Foreigners can still land a good bargain

ALTHOUGH foreign interest in Malaysian properties has slowed down in the last six months following the global financial meltdown, there are still investors who see potential in the market and are looking for value buys.

Industry players are keen to tap the foreign market and are going on roadshows to educate potential foreign buyers in various countries.

The fact that local properties have not appreciated drastically in the past few years like those in countries such as Singapore and Hong Kong, has turned out to be a blessing.

Property prices in Kuala Lumpur and other parts of the country are much lower than those in other neighbouring high-cost cities. Relatively speaking, the local property market is more stable and resilient than in other parts of the world, partly due to the fact that the country has not been severely affected by the global crisis.

Malaysia Property Inc (MPI) executive director Yu Kee Su says the only notable shortcoming is that real estate here has among the lowest capital appreciation in the region.

He notes that because property prices have not escalated in a frenzied manner over the last few years, the threat of an oversupply is somewhat kept in check. “So, Malaysia is not suffering from any sharp price decline,” he adds. “The shortcoming has indeed become a blessing in disguise for Malaysian properties.”

International Real Estate Federation (Fiabci) vice-president for marketing and networking Michael Geh says for European buyers, properties in Malaysia are five times cheaper than those in Europe because of the ringgit’s competitive exchange rate against the euro.

Besides the KLCC and Mont’Kiara areas, Geh says Penang has been identified as the location of choice for foreign investors because of its food, lifestyle, culture and heritage appeal. These foreign buyers are mostly from South-East Asia, Europe and the Middle East.

“As the Middle East, especially Dubai, is overheated and overbuilt, investors will look at other countries such as Malaysia to average out their risks. Besides, senior lifestyle relocations are gaining popularity in Japan and South Korea,” he adds.

Yu agrees that the local property market appeals to foreign investors because of its affordability. The lower cost of living and the Malaysia My Second Home (MM2H) programme are important catalysts in attracting foreigners to invest in Malaysia’s property.

He says the establishment of the MPI, a joint public-private initiative, will help to raise awareness of Malaysia as a preferred destination for international property investors.

Yu further highlights that the country’s property laws on foreign ownership are among the most accommodating in the world. With the exception of residential properties priced below RM250,000, both local and foreign property buyers are subject to the same laws.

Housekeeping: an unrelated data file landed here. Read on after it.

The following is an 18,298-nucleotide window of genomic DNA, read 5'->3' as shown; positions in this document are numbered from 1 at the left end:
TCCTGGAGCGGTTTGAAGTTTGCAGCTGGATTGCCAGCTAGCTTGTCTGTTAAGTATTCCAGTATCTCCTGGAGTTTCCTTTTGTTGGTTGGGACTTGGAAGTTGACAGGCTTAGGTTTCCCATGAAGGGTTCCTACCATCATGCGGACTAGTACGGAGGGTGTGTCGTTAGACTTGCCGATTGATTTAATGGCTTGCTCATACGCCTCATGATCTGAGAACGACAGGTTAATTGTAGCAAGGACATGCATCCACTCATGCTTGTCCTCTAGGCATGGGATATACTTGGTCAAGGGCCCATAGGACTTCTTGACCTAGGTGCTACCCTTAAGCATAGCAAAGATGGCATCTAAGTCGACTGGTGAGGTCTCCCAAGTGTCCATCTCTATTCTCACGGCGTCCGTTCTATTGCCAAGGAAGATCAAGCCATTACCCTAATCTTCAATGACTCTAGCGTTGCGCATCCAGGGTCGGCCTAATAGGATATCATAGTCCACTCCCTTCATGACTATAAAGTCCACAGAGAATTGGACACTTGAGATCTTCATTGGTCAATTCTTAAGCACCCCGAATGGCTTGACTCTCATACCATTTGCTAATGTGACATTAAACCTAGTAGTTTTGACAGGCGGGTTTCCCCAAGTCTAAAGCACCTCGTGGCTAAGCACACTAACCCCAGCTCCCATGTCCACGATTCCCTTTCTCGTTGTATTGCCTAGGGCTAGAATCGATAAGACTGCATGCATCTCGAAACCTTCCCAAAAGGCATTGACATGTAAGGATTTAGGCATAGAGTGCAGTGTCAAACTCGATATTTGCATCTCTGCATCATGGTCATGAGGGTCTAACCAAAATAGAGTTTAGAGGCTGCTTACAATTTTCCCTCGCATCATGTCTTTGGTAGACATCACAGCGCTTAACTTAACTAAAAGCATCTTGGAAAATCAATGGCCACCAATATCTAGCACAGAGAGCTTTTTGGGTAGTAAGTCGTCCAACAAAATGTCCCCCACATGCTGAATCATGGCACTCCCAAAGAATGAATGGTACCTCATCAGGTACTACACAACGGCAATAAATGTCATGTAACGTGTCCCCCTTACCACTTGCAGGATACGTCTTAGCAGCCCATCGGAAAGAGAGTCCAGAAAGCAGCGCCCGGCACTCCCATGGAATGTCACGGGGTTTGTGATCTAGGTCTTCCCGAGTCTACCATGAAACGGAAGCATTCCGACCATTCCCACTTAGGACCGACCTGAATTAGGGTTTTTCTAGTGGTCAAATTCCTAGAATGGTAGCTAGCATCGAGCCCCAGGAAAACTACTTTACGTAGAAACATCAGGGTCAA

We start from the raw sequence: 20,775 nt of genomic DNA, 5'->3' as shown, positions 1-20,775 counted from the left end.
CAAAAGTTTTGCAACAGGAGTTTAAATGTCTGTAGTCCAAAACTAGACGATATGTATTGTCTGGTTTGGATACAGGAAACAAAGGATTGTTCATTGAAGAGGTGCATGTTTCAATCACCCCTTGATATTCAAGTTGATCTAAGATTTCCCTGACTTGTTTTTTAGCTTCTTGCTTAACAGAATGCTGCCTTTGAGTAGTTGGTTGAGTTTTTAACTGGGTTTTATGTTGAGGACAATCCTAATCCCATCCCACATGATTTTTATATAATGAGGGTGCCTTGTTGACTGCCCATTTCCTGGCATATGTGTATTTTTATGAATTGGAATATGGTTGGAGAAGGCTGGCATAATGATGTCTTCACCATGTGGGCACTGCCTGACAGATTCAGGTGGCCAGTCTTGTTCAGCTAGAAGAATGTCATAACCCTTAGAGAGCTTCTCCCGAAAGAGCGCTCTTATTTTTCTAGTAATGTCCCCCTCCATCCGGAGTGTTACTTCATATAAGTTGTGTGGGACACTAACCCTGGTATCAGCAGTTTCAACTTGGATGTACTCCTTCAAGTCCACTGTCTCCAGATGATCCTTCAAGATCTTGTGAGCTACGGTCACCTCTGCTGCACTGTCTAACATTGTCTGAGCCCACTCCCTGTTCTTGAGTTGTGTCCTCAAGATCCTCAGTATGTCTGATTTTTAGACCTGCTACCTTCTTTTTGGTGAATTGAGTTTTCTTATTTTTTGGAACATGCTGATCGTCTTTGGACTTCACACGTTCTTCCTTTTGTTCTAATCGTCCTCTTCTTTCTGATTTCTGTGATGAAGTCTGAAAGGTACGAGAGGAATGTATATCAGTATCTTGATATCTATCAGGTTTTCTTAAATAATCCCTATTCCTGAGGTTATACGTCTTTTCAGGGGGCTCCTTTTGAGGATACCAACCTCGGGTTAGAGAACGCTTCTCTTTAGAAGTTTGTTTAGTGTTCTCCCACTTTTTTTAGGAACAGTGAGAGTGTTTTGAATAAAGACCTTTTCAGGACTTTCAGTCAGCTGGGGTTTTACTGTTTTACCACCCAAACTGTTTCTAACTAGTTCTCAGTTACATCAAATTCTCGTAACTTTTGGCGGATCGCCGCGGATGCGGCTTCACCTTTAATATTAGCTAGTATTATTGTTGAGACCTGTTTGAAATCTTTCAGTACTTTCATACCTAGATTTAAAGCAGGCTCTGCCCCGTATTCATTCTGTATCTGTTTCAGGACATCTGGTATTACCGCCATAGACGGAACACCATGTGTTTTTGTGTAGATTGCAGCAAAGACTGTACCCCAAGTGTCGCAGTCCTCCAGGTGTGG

“Friendly policies such as the exemption of Foreign Investment Committee guidelines and real property gains tax have also helped to promote foreign investment in real estate by 50% to 60% a year between 2005 and 2007.

Reapfield Properties Sdn Bhd president David Ong opines that local properties are a safer bet than those in other regional markets and believes the market is still attractive to foreigners. He adds that property investors have continuously recorded good yields and returns.

Ong is not unduly worried about the drop in foreign direct investment in the property market although the number of transactions has slowed due to the global financial crisis.

He says: “Some buyers may adopt a wait-and-see attitude, but generally this is the market that offers ample opportunities. Unlike some of the other regional countries, our property market is free from speculation. The stable property market provides higher possibility of good returns and capital appreciation in a maturing market.”

Ho Chin Soon Research Sdn Bhd managing director Ho Chin Soon says the Malaysian property market is not facing any price bubble.

“Compared with other countries, Malaysia looks very attractive. The only reason for the slowdown could be because these investors are so engrossed with the situation in their own countries that they do not have time to consider investing in Malaysian properties for now,” Ho quips.

Association of Valuers and Property Consultants In Private Practice Malaysia president James Wong projects that domestic property prices and demand will weaken by 5% to 10% this year, partly due to the drop in foreign investments.

According to an analyst, property prices in the KLCC vicinity have dropped about 10% to 15% since the fourth quarter of last year, while the medium to high-end market is holding out better.

Meanwhile, markets in Singapore, Vietnam, India and China are not as lucky as Malaysia’s, with asset values having eroded between 20% and 30% since they succumbed to the contagion effect of the global financial crisis.

By K.C LAW